If you’ve visited the South Rim of the Grand Canyon, you’ve likely seen them—striking structures fashioned of weathered brick and rustic timbers, rising out of the red earth as if they’d been there for centuries. They look as if they could be Indian ruins or remnants of old Spanish haciendas. The truth—these buildings sprang from the creative genius of a unique American woman named Mary Elizabeth Jane Colter.
Born in 1869, Mary Colter traveled with her family through frontier Minnesota, Colorado and Texas. When her father died in 1886, she needed a way to support her mother and sister. After graduating from the California School of Design in San Francisco, she returned to St. Paul, Minnesota where she taught mechanical drawing at Mechanic Arts High School. But she was destined for bigger things.
Enter Fred Harvey, the man who forged a tourism empire in the American Southwest. Harvey may be best known for his bevy of pretty, wholesome Harvey Girls who came west to work in his hotels. But Mary Colter was never a Harvey girl. In 1901 Harvey hired her to decorate the interior of the Alvarado Hotel in Albuquerque, New Mexico. Her talents were recognized, and she began working full-time for Harvey’s company in 1910, moving from interior designer to architect.
As one of the few female architects in the country (although she was never licensed) Mary Colter completed 21 projects in 30 years for Fred Harvey. She created a series of landmark hotels in places like Santa Fe, Gallup, New Mexico and Winslow, Arizona. But her most famous and enduring work was done at the South Rim of the Grand Canyon.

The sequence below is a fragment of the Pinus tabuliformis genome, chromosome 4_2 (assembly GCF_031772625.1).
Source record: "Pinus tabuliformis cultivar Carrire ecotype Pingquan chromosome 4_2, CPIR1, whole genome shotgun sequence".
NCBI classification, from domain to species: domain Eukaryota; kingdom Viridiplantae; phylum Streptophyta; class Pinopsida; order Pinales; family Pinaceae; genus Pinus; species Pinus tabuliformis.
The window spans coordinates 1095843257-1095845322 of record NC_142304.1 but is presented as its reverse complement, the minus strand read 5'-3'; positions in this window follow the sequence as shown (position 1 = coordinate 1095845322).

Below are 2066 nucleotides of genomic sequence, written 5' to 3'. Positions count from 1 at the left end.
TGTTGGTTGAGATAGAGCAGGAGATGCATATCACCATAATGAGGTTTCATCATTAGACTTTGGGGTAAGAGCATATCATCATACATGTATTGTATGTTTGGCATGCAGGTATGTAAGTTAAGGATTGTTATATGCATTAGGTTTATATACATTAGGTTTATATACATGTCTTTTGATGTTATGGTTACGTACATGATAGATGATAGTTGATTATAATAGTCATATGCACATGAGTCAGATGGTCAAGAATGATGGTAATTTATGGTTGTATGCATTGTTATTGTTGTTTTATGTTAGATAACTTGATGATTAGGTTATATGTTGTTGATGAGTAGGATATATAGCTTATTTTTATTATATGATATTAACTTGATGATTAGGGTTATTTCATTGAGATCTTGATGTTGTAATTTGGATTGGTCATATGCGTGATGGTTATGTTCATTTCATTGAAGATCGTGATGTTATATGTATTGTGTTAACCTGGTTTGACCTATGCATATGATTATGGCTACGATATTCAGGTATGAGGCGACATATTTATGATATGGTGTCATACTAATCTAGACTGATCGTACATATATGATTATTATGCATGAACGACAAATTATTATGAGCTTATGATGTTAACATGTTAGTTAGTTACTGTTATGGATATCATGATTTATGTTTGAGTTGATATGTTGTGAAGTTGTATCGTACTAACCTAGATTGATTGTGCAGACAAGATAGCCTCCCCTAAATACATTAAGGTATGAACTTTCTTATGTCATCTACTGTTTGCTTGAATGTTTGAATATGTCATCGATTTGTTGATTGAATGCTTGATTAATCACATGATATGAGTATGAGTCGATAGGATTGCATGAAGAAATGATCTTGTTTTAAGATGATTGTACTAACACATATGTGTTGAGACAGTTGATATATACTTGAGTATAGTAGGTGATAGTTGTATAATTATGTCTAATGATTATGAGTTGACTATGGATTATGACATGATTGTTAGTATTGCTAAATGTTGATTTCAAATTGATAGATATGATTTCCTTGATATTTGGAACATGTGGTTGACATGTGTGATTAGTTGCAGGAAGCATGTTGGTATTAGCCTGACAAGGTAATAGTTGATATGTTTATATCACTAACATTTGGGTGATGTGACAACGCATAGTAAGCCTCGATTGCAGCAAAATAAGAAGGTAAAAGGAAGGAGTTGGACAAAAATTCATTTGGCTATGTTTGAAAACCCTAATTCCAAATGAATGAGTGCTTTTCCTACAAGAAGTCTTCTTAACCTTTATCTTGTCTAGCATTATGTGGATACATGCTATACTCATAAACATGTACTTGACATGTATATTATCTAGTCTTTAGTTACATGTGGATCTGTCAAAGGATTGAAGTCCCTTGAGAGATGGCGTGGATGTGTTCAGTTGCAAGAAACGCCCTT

Because she was fascinated with Native American architecture and the landscape of the Southwest, her Grand Canyon buildings took on this flavor and became her signature works. She was a perfectionist with a reputation for bossiness, creating structures that looked ancient and rugged as soon as they were finished.
A chain-smoker, she often wore pants and a Stetson. She knew how to shoot a pistol and was an avid collector of Indian jewelry. Her collection numbered about a thousand pieces, and she wore rings on every finger.
Mary Colter lived to the age of 88. By the end of her life, many of her important buildings had been abandoned or torn down. Disheartened, she told a reporter, “There is such a thing as living too long.”
Her Grand Canyon buildings, however, have been preserved. If you go there you can see them today, in all their haunting beauty.
Here’s a link to more photos of her work:
Have you seen Mary Colter’s buildings at Grand Canyon? Do you have a favorite piece of architecture somewhere?